Identity Theft

This College Just Exposed Social Security Numbers, Data of 163,000 People

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A private university in Indianapolis is dealing with a massive data breach, raising questions about the necessity of storing people’s personal information years after it is no longer needed. A hacker acquired data, including Social Security numbers, of about 163,000 students, alumni, faculty, staff and applicants of Butler University, a university spokesman confirmed June 30.

The university first learned of the issue in May, when California law enforcement contacted the university, saying it had an identity thief in custody who had a flash drive containing personal information of a few dozen employees. Some of those individuals experienced unauthorized use of their data, and the university started investigating the breach.

The investigation concluded that about 163,000 people with ties (some with very loose ties) to Butler had their information exposed to hackers between about November 2013 and May 2014. The vulnerability exposed records dating back to 1983 and has since been fixed, said Michael Kaltenmark, Butler’s director of external relations.

Not everyone who has shared their personal information with the university in the last 31 years is a victim, Kaltenmark said, but that’s still a high number of records, considering the size of the school: In 2013, the university had an enrollment of 4,902 (undergraduate and graduate), 1,138 faculty and staff and an alumni network of more than 44,000. A man who applied to Butler in 2002 posted to Twitter he had received an email warning him of identity theft: “Is this a scam?” he wrote.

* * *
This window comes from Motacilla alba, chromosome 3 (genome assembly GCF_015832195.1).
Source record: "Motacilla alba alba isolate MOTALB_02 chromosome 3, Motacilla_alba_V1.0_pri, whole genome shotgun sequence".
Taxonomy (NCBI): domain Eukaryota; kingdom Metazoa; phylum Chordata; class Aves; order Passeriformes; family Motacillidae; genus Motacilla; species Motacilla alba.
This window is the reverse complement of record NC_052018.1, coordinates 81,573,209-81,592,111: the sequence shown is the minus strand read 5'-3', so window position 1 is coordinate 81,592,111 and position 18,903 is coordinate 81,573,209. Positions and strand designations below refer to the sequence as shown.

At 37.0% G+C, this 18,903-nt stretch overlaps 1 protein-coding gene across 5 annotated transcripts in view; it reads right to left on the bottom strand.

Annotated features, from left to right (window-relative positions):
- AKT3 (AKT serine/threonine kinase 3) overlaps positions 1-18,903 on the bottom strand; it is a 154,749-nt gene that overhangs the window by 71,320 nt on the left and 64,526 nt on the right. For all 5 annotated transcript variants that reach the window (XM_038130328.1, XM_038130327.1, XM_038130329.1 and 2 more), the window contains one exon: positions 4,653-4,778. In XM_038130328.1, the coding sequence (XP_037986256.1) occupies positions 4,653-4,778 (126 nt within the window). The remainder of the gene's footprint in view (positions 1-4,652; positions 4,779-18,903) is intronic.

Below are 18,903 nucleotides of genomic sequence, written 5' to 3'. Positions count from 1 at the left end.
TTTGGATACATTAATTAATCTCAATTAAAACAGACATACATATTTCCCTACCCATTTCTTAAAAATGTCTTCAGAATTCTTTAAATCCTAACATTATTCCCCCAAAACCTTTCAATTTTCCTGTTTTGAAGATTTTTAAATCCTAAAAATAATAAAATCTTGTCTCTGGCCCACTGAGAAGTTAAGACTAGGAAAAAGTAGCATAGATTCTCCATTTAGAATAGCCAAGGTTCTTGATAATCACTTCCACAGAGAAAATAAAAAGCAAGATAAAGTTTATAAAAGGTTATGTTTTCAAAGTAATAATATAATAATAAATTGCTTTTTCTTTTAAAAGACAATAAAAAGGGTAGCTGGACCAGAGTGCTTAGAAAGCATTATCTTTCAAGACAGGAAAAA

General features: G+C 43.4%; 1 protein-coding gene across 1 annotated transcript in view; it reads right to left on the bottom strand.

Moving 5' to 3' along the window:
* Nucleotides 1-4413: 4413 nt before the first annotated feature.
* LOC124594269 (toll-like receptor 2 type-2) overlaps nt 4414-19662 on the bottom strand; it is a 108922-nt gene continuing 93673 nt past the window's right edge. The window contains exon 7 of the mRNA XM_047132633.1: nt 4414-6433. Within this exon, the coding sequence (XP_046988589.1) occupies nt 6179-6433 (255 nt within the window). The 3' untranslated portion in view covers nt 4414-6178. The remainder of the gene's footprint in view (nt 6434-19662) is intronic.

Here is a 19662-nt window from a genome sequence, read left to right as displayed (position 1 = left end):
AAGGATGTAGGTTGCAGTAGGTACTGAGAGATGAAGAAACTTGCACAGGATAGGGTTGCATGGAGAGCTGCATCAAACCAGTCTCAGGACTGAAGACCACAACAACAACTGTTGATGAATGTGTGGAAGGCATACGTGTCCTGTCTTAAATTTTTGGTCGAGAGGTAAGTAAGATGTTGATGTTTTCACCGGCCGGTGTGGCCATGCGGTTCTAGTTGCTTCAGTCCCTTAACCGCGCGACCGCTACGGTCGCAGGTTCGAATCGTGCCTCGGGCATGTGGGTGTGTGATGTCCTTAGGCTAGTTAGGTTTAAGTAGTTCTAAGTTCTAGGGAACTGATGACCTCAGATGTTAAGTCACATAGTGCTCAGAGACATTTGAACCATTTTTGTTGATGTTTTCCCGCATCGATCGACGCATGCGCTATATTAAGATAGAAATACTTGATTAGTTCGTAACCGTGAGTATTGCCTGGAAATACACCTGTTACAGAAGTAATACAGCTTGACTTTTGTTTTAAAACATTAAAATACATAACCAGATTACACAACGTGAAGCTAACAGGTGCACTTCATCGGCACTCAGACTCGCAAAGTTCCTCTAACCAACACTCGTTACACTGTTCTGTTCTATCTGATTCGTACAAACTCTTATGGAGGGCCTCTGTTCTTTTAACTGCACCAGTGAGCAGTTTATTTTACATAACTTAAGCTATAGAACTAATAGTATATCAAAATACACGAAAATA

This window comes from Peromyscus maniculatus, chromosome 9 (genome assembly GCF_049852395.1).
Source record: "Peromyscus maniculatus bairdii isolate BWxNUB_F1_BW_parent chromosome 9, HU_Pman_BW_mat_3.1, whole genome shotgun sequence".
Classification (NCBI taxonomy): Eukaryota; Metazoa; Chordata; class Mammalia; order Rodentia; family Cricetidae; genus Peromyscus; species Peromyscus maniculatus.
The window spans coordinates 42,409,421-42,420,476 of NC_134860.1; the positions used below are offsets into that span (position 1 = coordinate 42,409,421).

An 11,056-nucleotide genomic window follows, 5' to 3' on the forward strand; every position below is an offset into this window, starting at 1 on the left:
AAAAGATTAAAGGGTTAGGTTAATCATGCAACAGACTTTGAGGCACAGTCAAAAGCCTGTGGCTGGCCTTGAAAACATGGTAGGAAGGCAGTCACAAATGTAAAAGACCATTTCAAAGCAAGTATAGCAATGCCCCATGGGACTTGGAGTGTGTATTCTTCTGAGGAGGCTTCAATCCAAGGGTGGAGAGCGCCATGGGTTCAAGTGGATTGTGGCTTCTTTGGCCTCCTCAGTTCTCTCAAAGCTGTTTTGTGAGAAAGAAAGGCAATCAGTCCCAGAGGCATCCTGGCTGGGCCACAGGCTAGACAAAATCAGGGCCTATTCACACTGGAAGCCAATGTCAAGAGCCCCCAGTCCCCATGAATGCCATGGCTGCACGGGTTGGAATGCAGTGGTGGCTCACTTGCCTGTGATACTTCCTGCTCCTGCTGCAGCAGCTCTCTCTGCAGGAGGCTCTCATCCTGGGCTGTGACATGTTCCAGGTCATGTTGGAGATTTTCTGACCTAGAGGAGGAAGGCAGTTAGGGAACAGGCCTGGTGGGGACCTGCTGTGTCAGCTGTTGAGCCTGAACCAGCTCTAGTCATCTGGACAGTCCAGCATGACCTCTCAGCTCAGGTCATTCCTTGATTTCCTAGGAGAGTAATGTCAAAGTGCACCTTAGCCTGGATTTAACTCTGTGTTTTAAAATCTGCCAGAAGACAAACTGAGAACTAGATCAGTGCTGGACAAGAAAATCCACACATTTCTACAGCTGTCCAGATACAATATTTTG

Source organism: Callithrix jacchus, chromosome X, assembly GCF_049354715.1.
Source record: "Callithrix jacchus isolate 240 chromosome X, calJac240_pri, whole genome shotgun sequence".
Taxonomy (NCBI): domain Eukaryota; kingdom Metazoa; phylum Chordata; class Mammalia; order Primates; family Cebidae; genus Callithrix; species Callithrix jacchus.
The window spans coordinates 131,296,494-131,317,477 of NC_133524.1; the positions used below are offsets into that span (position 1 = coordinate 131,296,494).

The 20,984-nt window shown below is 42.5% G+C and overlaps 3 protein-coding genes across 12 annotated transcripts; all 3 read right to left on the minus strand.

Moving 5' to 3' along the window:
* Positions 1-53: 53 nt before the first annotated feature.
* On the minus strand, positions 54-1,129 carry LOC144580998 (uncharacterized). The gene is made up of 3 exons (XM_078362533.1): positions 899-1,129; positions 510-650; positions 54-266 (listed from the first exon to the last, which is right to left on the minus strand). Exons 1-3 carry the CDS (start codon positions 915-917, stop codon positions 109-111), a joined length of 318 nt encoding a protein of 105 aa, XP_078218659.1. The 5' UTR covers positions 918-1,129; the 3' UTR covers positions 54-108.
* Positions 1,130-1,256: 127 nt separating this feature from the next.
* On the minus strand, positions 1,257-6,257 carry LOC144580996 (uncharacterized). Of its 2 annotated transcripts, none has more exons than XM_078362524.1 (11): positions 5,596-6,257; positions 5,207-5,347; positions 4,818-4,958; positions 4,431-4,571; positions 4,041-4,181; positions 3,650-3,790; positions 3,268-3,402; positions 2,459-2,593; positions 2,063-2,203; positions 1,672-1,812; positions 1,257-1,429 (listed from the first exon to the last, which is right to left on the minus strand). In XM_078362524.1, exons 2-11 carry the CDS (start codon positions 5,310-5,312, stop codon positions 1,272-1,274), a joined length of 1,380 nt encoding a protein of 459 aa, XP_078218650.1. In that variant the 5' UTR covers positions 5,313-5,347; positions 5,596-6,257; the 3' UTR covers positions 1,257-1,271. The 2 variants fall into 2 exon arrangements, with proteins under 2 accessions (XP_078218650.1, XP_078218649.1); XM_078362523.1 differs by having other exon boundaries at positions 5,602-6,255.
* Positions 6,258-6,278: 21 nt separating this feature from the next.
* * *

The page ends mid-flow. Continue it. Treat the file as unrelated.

It wasn’t, the university’s Twitter account responded. Those affected by the breach have been sent letters informing them of the issue and offering a year of free credit monitoring.

Of course, for someone who applied to Butler a few decades ago, it’s unlikely the contact information on his or her application is the same as it is now, but that doesn’t mean they’re safe. Even those who haven’t received letters should check their credit reports for signs of fraudulent activity — such as credit accounts they don’t recognize, or collections accounts for debts they did not incur.

Butler is reviewing its document storage and retention policy, and other institutions would be wise to do the same. It can be extremely difficult to prevent cyberattacks, but limiting exposure of sensitive information in the first place can make a huge difference to potential victims, because identity theft takes time to recover from and can damage victims’ credit standing.

“We want to take every step we can to reassure people that we have their best interest in mind,” Kaltenmark said. “This is certainly an unfortunate circumstance. … It’s also an opportunity for us to improve the security of our network.”

Free credit monitoring is a standard response to data breaches these days, but consumers should keep in mind that the threat of identity theft doesn’t expire in a year. Even those who haven’t received notice of a data breach should check their credit reports for any errors or extraneous accounts (here’s how consumers can get free access to their credit reports annually from each of the three major credit reporting agencies). Checking your credit scores regularly also serves as an identity theft monitor, because a sudden, unexpected change in your score may indicate fraud. Using free tools like those available through Credit.com, you can check your credit scores every month.

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